Especially with the financial crisis south of the border in 2008 you have no doubt heard about foreclosures and power of sales in real estate. You can watch HGTV and listen as people get homes way below market value because all they had to do was pay the bank what they owed on it. It can be a pain but you can get some amazing below market value deals.
Some here in Canada will even advertise that you can subscribe to a list of foreclosures and power of sales. Some join these lists hoping to find some amazing deals. However, what many do not realize, is that the housing market in this regard is very different than it is in the United States of America. Our banking system is more heavily regulated and so you see a lot less of these issues.
So next time you are looking at homes for sale in Barrie and the surrounding area do not expect to find a foreclosure or power of sale well below market value. Foreclosures are almost completely non-existent here in Canada. The odds of you ever finding a foreclosure are small. However, Power of Sales do happen from time to time. That’s because of someone starts falling behind on their payments a bank would rather force a sale than foreclose on the property.
To foreclose on a property it means the bank has to go through the courts to become the official owner. This costs more time and money and lenders will almost always try to avoid this. Whereas with a Power of Sale they can force you to sell if you miss enough payments. Most lenders will work with you if you are behind on payments but eventually they will force you to sell if need be.
So does that mean if the bank is owed $200,000 on a $300,000 house that they can just accept an offer of $200,000 and wipe their hands clean of the property? Nope! That’s the one of the biggest myths out there in real estate. The truth is that the bank actually has to get fair market value for the property. So if the house is appraised at $300,000 the bank has to do everything in its power to get $300,000. If, for instance, they sold it for $280,000 instead then the owner who is being forced to sell could technically sue the bank for the remaining $20,000.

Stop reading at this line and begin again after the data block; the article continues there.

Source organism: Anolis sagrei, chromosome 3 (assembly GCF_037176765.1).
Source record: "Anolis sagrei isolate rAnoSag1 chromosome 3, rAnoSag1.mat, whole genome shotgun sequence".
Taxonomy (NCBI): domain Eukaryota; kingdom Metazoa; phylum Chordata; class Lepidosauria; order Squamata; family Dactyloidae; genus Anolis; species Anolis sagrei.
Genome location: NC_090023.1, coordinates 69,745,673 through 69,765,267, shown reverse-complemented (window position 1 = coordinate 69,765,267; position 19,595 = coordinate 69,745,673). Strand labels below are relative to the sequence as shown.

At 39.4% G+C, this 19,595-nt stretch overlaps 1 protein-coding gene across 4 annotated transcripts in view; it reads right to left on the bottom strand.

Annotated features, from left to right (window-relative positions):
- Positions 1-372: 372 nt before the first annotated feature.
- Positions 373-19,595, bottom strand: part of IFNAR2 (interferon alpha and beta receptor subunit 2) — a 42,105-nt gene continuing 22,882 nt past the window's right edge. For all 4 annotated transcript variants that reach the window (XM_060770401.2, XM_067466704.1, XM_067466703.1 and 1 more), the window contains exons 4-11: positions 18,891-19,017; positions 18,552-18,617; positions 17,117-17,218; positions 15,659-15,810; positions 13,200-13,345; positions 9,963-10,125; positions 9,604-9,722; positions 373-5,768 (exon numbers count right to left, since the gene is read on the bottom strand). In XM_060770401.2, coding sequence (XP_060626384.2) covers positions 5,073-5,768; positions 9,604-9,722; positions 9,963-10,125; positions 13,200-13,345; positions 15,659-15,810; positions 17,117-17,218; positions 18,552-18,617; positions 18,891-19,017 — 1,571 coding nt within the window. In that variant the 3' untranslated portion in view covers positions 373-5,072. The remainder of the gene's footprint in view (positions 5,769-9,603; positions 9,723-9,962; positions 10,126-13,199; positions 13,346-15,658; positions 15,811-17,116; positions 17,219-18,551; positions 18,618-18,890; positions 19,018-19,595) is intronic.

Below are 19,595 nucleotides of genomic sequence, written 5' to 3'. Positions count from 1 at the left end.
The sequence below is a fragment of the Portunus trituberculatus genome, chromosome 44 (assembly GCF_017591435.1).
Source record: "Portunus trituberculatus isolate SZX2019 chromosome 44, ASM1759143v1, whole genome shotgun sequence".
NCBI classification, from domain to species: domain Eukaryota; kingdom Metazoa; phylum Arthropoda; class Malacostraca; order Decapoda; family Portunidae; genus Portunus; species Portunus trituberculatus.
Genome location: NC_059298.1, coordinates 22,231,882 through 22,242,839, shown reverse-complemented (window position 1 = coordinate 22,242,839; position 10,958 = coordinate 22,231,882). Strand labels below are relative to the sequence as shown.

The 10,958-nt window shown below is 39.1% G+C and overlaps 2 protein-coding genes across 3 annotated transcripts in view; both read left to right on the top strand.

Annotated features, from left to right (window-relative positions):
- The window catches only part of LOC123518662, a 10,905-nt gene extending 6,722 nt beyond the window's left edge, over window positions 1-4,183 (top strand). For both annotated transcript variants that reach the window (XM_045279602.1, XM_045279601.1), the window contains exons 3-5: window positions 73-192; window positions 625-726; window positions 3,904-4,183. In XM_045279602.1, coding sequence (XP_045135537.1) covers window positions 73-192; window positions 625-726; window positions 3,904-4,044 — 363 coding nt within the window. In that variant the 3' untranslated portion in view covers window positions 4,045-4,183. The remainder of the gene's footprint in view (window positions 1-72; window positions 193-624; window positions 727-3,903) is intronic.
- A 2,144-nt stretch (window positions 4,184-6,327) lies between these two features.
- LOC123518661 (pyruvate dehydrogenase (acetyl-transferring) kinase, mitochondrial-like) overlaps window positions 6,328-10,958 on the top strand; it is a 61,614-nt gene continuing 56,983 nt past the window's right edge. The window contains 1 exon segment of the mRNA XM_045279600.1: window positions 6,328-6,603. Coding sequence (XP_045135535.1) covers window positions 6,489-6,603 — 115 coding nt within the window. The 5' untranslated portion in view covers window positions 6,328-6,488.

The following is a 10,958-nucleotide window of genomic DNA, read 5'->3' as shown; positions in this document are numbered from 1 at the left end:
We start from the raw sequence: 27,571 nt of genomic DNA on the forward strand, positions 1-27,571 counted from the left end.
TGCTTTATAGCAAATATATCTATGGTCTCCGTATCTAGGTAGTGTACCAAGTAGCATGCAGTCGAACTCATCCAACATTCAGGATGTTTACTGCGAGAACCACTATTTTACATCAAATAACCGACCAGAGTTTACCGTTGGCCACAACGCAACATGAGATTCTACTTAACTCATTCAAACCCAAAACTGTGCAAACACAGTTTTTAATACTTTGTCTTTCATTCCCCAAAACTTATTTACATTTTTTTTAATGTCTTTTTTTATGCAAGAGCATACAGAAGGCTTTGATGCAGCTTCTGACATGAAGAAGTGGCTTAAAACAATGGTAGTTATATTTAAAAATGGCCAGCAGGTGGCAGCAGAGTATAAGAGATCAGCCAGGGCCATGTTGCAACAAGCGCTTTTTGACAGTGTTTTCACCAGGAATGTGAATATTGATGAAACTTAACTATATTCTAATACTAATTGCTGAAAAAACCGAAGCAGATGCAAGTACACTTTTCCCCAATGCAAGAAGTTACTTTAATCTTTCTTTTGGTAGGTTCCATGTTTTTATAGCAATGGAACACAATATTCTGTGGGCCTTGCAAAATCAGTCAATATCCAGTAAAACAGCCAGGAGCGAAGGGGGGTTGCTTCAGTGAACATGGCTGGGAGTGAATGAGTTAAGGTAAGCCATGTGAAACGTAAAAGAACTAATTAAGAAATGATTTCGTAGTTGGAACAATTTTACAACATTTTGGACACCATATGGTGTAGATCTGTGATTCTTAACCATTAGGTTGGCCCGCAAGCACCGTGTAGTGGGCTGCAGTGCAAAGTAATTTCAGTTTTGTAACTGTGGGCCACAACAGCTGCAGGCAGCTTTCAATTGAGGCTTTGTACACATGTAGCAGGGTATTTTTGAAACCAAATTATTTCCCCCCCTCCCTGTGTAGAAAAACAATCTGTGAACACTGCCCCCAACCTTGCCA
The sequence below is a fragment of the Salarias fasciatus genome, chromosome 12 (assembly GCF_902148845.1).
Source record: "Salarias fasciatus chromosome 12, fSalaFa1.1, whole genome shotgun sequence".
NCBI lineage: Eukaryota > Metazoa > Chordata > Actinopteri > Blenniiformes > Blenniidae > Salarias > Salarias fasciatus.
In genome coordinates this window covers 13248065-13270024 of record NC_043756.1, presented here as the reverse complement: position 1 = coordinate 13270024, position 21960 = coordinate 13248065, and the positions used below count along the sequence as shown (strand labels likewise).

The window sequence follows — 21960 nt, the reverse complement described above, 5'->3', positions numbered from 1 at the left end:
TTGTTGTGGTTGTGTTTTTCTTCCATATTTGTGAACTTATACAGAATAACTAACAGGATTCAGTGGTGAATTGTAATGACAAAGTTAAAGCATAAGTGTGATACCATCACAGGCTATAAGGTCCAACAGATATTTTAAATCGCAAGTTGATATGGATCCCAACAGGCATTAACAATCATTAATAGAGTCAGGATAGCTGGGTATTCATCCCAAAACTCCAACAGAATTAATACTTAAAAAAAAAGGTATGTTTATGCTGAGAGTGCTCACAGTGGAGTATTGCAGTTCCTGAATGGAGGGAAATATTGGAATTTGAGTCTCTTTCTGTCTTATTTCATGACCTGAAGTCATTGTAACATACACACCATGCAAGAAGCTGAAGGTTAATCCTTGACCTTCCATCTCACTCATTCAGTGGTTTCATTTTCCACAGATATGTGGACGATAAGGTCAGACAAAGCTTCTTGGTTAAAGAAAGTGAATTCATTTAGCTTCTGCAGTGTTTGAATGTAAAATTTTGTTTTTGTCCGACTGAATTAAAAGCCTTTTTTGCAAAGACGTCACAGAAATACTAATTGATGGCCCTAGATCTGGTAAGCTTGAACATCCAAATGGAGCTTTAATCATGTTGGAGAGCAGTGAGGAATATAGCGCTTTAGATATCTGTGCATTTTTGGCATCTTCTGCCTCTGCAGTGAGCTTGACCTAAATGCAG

Situations like this is why sometimes power of sales can be bigger headaches than they are worth to some. You have to go back and forth many times with the bank, sometimes over something as small as a few hundred dollars on a purchase worth hundreds of thousands. They have a number they have to sell for and do not want to risk getting sued so they hold out for it.
Another major issue trying to buy a power of sale property is that up until the moment you officially own the home, the current owner can repay the bank any money owed and reclaim their home. So you could negotiate with a bank, give them a deposit, agree to a closing date 45 days away and then in 44 days the owner could come up with the money. Where does this leave you? Well you get your deposit back and now you are back out looking for a home.
One benefit of a power of sale is that it usually means that you are getting a home at fair market value. The bank has no benefit to overprice a home. Any extra money they get from the sale does have to go to the current owner after all. So they price it fair and get it sold as quickly as possible so they can get it off their books.
Another important thing to note, real estate agents are not allowed to advertise that a home is a power of sale. You will find out once you start the process but beforehand its not allowed to be promoted.
So next time you are looking for a home for sale in Barrie, keep in mind that a Power of Sale is not necessarily the big bargain you were hoping for.